"I came to Lebanon because the Syrian regime was bombing my area with chemical weapons, and with barrel bombs, and because there was so much violence. My sister was injured, and then a year later my brother was killed. We had to leave.
"I stopped going to school in the middle of 5th grade when I was 12 years old, when we came to Lebanon. The UN put on a programme for Syrian students and I enrolled, but I was surprised because it was just games and music and entertainment. So I left. I want to study properly. I was very smart at school and a good student, but because I haven't been for such a long time I'm forgetting even what I used to know.
"I miss my teachers and my friends. I have several ambitions, but most of all I want to be a doctor, because of the war and everything that has happened. If I knew how to help and cure others I could help. I could have helped my sister when she got injured.
"Going to school is important because if we don't go we won't learn reading and writing. The little ones just play in the street all day. If they could go to school they'd learn to be focused and quiet but now they're naughty because they have nothing in their lives. I want to go back to school. I'd be so thankful if I could go back."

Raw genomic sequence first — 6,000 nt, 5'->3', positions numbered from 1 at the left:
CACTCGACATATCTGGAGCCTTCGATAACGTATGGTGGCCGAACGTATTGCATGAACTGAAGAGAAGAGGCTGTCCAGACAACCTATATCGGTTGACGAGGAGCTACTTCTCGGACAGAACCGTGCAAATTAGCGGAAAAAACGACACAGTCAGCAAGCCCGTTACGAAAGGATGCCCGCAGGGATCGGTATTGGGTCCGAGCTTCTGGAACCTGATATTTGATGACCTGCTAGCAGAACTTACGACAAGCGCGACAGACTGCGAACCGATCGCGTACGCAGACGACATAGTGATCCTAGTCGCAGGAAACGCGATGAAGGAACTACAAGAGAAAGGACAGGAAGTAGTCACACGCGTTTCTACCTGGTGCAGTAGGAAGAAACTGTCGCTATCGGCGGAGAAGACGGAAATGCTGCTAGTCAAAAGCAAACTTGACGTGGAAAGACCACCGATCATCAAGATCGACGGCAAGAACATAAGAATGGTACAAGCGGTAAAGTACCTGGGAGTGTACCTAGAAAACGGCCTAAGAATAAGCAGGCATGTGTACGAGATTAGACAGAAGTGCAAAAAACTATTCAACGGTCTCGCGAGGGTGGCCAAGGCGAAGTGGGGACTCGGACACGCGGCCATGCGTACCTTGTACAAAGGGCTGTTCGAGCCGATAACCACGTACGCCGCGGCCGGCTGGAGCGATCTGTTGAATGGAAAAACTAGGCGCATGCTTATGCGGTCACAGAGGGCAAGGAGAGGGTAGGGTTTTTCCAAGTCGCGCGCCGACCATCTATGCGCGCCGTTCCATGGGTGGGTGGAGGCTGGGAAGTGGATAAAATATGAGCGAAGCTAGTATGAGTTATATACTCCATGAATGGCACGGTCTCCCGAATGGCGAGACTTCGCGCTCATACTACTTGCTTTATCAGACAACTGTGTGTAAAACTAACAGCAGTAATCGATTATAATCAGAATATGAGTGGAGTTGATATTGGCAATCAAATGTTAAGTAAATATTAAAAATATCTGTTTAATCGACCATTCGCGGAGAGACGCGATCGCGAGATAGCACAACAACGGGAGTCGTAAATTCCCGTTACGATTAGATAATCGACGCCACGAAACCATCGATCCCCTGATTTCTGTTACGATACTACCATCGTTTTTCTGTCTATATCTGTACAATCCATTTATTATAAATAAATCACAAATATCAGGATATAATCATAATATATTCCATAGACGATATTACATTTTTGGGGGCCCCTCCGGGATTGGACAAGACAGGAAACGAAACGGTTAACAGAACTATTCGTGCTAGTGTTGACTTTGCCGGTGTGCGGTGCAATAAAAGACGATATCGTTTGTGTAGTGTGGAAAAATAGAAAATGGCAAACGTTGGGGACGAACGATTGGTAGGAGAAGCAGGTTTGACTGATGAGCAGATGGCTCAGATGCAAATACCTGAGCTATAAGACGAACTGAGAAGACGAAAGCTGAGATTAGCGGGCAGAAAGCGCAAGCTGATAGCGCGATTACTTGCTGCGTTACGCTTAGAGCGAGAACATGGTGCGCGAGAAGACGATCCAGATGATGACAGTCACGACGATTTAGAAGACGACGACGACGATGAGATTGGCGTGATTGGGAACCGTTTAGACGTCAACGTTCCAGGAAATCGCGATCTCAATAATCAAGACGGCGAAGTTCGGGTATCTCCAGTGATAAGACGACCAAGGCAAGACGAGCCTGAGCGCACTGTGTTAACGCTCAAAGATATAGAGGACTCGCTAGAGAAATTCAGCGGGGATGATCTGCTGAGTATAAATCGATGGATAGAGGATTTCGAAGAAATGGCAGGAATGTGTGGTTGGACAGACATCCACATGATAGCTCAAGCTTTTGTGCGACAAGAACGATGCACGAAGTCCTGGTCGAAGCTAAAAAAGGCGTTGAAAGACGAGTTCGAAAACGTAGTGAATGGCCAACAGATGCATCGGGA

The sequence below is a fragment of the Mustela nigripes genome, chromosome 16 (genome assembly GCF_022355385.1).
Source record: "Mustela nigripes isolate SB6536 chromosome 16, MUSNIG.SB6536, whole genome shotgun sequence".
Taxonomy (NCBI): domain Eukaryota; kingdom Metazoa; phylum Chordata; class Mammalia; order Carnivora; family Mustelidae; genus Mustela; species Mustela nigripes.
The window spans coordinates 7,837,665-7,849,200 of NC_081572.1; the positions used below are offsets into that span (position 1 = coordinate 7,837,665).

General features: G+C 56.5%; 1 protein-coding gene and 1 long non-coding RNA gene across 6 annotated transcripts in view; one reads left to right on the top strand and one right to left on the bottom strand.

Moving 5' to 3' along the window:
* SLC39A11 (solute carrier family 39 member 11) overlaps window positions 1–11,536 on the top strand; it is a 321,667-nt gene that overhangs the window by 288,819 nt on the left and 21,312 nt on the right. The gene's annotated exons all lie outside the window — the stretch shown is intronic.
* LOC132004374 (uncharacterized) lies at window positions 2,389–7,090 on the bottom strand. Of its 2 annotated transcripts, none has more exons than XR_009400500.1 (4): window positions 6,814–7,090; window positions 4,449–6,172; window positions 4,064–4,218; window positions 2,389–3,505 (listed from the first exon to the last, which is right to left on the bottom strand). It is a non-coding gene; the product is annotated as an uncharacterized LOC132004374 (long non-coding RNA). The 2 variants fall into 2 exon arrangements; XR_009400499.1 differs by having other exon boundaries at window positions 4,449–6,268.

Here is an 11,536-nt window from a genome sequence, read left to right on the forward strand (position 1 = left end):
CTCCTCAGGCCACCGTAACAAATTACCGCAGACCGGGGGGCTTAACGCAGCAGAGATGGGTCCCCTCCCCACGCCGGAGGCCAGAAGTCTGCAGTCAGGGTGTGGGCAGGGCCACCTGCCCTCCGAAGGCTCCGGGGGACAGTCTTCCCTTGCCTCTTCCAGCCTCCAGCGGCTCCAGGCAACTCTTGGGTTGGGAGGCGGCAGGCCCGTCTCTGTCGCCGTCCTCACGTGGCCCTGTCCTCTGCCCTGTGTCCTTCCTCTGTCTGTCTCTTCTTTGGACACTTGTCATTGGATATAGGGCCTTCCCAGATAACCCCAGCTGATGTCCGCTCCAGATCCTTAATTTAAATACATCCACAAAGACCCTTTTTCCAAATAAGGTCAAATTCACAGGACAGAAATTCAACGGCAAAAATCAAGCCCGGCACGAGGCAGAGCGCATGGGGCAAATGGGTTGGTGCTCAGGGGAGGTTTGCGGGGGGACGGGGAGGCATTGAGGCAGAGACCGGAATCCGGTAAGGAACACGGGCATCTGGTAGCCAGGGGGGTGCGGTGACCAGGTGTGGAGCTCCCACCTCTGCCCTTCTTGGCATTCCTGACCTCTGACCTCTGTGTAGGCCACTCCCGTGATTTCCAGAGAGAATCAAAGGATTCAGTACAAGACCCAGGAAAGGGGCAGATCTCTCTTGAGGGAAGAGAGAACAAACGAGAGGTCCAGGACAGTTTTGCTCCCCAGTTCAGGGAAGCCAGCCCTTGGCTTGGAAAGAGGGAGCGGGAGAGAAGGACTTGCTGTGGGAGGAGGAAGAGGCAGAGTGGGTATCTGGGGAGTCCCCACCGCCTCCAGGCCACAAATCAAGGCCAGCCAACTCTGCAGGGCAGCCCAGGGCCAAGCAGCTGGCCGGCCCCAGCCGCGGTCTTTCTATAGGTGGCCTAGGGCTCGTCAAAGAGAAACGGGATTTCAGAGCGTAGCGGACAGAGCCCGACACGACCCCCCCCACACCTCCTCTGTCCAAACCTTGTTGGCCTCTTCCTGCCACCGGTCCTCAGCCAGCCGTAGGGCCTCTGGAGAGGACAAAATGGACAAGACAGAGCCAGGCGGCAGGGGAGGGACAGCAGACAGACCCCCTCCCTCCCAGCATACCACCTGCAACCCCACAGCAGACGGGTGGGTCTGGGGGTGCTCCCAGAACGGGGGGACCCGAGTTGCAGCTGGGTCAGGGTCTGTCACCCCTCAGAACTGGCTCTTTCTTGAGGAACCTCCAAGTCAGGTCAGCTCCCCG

Join us in putting pressure on the world's leaders to send children like Nour back to school.
Sign the petition at here.
"We, the world's youth, teachers, parents and global citizens appeal to our governments to keep their promise, made at the United Nations in 2000, to ensure all out-of-school children gain their right to education before the end of 2015.
We are standing up to bring an end to the barriers preventing girls and boys from going to school, including forced work and early marriage, conflict and attacks on schools, exploitation and discrimination. All children deserve the opportunity to learn and achieve their potential. We are #UpForSchool."
Alice Hunt is a consultant for A World at School. She was previously Communications Director for Pearson's International Education business across 74 countries around the world. She was also Communications Director for GlaxoSmithKline and the Co-operative Bank and CEO of the Volunteering Charity Join In.